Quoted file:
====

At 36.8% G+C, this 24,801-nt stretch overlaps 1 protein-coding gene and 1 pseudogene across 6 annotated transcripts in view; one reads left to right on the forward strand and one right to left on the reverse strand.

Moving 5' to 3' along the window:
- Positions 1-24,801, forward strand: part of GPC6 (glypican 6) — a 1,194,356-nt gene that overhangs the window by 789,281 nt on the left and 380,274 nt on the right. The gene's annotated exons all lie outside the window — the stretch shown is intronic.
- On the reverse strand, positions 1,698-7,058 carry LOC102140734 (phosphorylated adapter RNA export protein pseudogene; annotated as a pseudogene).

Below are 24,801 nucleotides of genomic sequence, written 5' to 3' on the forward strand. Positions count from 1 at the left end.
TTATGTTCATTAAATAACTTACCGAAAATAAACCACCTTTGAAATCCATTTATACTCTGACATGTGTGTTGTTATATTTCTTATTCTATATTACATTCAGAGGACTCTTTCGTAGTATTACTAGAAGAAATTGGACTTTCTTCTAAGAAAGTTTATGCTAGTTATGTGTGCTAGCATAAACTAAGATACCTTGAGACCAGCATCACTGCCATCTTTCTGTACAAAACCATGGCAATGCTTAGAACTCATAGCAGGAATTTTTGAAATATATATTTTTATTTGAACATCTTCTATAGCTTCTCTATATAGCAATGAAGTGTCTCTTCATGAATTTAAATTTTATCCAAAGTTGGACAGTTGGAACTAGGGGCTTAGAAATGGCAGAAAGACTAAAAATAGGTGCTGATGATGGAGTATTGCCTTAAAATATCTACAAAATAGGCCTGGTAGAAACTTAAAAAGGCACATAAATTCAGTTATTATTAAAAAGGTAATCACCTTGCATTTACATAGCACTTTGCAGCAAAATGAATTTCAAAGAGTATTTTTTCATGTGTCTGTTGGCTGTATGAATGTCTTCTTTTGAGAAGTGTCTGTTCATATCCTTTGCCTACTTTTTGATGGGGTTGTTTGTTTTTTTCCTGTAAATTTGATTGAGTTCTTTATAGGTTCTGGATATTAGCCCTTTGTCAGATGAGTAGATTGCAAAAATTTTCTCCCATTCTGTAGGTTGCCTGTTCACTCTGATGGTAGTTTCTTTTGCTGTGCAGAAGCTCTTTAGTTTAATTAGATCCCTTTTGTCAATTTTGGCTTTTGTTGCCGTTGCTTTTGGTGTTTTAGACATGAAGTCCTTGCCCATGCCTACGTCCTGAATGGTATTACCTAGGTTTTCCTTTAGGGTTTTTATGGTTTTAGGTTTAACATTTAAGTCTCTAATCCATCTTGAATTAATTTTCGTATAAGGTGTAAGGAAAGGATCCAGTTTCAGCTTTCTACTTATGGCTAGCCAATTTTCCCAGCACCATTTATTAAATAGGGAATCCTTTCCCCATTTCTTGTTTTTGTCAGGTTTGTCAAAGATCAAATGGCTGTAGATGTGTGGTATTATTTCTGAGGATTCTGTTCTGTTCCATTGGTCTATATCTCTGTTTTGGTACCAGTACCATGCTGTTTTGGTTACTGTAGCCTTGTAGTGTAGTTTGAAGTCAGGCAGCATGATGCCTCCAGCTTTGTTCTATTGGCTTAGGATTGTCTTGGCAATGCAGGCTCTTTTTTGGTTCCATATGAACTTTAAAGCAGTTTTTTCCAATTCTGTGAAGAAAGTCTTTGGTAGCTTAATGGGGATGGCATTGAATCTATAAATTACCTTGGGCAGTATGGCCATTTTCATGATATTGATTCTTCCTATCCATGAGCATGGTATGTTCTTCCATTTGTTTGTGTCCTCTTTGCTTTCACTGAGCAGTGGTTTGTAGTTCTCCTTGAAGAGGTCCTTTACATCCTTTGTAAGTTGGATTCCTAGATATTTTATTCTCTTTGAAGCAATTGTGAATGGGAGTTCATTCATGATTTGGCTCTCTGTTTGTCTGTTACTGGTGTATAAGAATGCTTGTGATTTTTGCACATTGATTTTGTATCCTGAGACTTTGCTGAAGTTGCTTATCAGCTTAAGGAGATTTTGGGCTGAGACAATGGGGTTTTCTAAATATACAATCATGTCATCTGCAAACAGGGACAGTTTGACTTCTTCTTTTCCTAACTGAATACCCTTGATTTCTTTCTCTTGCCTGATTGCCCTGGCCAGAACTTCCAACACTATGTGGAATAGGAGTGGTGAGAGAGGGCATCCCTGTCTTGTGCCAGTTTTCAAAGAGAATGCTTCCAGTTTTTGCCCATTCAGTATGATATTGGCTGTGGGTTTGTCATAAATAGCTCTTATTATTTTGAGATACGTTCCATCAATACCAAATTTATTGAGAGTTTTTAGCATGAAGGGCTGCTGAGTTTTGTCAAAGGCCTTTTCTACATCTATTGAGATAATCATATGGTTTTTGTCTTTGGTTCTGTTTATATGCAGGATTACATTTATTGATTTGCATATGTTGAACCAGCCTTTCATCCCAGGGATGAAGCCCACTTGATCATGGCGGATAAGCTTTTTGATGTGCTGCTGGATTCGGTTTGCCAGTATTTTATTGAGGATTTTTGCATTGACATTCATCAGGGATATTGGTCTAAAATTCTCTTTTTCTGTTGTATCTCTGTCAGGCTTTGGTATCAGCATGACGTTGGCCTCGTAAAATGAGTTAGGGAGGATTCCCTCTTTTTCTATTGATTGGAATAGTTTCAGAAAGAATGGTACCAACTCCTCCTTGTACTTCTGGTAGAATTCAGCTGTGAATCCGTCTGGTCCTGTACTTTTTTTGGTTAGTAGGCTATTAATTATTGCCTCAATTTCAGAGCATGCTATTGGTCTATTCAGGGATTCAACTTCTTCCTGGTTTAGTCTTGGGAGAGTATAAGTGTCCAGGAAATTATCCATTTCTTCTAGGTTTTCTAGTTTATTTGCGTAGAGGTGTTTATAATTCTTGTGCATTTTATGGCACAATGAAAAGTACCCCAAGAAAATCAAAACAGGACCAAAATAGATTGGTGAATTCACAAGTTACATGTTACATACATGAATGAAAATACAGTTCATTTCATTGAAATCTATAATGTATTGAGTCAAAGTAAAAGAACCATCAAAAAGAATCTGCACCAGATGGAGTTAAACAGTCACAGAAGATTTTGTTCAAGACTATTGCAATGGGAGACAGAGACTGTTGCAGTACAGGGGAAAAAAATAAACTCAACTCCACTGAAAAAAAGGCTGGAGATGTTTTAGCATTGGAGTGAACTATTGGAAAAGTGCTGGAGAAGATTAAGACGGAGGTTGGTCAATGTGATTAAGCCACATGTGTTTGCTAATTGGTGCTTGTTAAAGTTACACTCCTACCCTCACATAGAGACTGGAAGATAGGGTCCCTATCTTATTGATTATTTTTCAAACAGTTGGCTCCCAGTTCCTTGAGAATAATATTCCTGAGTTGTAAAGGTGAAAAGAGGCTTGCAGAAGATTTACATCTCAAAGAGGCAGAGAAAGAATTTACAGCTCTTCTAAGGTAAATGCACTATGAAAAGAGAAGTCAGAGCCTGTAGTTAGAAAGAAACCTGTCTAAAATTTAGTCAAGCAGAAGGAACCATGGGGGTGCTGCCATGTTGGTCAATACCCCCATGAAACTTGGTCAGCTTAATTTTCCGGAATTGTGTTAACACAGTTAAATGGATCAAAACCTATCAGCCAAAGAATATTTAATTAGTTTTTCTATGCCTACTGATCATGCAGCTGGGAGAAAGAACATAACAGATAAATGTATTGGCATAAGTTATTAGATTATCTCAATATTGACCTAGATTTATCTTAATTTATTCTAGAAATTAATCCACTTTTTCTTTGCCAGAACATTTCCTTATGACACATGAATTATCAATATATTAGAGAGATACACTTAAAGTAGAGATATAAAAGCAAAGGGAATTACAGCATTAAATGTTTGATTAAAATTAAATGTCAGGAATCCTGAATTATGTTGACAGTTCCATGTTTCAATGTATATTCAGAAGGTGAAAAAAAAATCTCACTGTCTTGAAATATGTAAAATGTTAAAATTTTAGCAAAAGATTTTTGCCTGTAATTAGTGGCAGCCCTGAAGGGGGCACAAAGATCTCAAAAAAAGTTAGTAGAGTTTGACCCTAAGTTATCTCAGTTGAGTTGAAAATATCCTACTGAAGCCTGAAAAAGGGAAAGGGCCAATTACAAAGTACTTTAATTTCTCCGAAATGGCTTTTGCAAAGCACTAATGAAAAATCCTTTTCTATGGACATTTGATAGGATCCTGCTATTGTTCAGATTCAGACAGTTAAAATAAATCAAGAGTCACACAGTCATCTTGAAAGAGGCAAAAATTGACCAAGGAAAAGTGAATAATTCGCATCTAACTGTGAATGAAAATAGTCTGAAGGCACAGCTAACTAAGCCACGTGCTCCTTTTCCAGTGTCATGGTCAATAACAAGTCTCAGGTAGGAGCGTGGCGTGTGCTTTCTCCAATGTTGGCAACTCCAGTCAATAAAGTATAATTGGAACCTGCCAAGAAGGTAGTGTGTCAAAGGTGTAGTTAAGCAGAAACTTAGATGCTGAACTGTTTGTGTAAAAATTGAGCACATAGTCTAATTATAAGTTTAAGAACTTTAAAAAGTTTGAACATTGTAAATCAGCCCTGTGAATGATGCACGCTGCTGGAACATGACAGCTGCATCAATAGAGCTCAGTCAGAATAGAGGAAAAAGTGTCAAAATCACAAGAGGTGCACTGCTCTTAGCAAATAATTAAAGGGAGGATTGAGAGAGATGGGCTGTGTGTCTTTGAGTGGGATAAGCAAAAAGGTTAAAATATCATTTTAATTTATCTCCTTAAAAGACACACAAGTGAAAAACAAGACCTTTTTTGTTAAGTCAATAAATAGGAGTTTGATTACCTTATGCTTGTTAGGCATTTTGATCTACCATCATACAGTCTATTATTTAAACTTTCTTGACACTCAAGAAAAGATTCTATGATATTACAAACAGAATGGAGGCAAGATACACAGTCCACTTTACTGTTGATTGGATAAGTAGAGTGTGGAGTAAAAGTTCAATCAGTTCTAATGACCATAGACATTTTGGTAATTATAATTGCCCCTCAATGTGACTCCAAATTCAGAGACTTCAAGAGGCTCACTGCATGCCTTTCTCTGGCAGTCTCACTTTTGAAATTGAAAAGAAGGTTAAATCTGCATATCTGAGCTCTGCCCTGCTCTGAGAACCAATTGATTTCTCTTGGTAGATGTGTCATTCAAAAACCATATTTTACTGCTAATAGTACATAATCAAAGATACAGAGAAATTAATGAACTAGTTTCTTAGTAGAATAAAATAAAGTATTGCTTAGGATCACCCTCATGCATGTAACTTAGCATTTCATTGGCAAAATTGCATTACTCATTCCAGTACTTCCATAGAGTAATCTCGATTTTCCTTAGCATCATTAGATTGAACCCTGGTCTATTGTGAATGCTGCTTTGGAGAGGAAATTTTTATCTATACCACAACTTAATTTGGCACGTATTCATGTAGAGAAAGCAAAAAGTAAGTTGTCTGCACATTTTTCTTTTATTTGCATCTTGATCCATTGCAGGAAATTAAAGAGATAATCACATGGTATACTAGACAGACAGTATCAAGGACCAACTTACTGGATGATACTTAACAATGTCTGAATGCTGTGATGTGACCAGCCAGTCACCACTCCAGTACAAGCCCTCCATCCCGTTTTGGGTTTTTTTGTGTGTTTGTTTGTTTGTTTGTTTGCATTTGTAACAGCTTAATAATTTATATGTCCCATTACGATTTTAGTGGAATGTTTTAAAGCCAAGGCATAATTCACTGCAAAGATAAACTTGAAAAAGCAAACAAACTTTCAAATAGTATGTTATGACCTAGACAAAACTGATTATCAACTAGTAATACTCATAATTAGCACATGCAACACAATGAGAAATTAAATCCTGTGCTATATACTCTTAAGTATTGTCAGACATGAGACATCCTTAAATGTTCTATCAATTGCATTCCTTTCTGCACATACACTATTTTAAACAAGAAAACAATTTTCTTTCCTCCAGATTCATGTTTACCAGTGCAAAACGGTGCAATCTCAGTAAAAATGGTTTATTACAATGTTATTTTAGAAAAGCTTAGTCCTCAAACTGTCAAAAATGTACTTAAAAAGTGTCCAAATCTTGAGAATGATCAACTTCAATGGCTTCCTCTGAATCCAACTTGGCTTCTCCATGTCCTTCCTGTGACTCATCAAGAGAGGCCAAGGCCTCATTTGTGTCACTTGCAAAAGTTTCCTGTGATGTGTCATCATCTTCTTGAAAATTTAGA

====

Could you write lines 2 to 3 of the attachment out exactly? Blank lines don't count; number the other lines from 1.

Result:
Moving 5' to 3' along the window:
- Positions 1-24,801, forward strand: part of GPC6 (glypican 6) — a 1,194,356-nt gene that overhangs the window by 789,281 nt on the left and 380,274 nt on the right. The gene's annotated exons all lie outside the window — the stretch shown is intronic.